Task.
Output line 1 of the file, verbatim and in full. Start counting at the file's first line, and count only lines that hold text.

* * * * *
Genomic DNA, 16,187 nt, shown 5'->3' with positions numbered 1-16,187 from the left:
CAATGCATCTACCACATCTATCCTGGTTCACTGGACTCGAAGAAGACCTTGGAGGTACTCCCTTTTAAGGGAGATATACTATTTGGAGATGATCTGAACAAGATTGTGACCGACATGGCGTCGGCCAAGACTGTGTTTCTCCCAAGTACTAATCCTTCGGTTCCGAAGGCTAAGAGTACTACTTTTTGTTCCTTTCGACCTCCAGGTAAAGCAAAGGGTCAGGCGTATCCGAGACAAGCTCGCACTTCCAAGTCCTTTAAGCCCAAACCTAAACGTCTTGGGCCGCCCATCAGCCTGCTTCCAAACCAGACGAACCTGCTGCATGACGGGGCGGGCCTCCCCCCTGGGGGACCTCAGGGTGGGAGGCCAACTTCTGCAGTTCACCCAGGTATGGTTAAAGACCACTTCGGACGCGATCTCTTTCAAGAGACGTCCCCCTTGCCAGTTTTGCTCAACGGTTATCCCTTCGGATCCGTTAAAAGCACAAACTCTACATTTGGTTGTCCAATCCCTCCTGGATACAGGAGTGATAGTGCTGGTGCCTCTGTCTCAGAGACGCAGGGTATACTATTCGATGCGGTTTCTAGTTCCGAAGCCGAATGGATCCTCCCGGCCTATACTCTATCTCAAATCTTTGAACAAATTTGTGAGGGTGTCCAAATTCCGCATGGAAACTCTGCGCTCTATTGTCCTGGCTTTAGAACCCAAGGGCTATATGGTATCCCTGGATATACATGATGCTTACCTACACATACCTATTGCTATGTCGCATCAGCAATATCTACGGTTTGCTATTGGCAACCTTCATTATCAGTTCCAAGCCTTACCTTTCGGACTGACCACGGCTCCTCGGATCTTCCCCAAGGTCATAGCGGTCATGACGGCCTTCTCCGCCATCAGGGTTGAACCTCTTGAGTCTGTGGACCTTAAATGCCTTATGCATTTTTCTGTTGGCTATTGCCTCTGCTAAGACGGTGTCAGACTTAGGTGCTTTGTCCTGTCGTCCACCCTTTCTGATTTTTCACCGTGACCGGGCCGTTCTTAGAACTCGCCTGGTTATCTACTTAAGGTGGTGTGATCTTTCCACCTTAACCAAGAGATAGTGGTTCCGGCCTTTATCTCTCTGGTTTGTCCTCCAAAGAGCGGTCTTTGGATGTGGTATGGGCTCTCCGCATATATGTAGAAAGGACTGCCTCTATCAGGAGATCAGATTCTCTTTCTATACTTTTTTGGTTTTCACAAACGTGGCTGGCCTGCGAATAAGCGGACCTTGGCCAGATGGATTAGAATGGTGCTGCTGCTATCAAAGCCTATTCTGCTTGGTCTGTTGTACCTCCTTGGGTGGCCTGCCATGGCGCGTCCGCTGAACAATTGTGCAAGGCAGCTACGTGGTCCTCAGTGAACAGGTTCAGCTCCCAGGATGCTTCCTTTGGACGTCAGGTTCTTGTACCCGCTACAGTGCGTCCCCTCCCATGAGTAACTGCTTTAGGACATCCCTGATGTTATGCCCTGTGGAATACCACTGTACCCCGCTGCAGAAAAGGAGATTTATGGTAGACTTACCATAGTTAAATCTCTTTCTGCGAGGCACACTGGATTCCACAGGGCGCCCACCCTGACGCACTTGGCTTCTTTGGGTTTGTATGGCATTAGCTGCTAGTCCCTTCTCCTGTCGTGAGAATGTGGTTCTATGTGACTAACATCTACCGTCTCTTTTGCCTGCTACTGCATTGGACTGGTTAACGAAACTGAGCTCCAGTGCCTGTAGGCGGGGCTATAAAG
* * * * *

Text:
Genomic DNA, 16,187 nt, shown 5'->3' with positions numbered 1-16,187 from the left: